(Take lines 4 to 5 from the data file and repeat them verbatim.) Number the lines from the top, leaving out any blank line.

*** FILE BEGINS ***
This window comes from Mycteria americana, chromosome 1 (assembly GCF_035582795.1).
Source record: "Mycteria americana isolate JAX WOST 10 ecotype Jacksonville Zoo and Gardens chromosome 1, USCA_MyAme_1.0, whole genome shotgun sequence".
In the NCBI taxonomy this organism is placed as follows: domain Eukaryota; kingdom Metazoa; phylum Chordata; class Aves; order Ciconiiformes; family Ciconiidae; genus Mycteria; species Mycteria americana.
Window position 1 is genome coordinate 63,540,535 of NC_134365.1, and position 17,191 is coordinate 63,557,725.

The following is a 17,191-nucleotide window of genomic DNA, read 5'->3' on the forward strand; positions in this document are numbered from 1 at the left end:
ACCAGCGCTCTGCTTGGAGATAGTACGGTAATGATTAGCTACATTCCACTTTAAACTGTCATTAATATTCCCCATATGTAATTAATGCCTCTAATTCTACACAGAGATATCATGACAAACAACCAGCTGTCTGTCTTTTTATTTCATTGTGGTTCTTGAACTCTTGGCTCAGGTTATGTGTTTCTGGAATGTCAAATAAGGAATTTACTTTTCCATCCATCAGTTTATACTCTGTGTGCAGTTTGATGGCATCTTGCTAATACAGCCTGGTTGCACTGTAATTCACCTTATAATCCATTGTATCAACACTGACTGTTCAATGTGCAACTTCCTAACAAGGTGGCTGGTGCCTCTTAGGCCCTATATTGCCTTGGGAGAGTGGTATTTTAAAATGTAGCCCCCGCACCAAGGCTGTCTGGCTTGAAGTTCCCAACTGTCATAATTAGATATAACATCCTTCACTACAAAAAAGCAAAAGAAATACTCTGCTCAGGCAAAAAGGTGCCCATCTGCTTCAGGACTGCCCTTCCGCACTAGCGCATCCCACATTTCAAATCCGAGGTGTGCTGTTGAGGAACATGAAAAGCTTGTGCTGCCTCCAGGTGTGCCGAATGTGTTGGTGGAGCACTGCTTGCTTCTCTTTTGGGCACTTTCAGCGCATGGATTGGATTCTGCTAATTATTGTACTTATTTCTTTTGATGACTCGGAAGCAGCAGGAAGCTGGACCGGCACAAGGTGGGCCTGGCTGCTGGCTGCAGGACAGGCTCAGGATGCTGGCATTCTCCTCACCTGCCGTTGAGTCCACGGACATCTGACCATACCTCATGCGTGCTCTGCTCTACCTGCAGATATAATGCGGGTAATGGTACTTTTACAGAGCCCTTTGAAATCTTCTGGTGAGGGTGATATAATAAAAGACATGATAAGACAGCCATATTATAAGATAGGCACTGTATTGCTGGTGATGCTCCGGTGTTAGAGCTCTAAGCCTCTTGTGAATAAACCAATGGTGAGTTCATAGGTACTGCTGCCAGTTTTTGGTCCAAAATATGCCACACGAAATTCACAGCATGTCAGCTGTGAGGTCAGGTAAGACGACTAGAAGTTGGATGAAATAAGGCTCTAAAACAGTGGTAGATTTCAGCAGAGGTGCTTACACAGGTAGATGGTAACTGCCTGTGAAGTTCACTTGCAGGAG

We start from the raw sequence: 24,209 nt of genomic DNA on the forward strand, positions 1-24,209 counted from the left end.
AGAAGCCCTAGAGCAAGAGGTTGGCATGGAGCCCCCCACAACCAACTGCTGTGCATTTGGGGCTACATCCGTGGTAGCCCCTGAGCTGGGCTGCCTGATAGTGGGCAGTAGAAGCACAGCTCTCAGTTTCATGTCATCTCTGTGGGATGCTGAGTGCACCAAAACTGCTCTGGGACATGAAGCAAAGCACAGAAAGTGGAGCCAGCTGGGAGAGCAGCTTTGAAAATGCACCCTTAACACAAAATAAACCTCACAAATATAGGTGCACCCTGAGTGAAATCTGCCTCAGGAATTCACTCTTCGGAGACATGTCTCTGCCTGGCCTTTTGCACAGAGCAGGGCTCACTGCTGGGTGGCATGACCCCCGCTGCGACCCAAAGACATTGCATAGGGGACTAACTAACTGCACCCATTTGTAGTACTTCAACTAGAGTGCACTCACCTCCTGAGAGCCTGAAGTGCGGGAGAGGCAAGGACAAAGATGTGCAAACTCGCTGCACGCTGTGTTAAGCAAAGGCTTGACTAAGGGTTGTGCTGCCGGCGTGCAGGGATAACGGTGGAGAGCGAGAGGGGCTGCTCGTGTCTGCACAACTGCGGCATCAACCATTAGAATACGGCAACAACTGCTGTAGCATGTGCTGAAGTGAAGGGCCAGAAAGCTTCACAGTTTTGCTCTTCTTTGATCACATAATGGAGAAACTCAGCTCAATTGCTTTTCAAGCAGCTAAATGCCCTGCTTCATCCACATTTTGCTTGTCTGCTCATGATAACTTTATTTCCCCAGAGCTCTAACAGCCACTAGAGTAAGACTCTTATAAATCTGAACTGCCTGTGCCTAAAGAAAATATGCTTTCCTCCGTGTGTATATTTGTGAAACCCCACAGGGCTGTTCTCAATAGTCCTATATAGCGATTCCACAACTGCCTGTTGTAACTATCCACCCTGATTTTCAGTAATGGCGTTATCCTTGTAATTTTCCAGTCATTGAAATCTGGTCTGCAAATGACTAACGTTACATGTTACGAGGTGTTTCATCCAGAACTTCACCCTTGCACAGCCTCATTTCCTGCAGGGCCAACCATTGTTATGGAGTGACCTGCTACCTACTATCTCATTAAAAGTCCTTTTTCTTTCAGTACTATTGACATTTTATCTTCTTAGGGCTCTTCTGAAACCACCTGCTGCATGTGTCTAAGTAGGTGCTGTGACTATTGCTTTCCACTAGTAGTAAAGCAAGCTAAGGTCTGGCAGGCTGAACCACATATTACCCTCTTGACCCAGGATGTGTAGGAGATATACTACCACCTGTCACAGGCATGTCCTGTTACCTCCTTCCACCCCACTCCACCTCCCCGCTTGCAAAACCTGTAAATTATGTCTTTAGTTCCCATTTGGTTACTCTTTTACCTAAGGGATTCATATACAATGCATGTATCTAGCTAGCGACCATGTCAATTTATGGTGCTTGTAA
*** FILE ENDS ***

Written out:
Window position 1 is genome coordinate 63,540,535 of NC_134365.1, and position 17,191 is coordinate 63,557,725.

The following is a 17,191-nucleotide window of genomic DNA, read 5'->3' on the forward strand; positions in this document are numbered from 1 at the left end: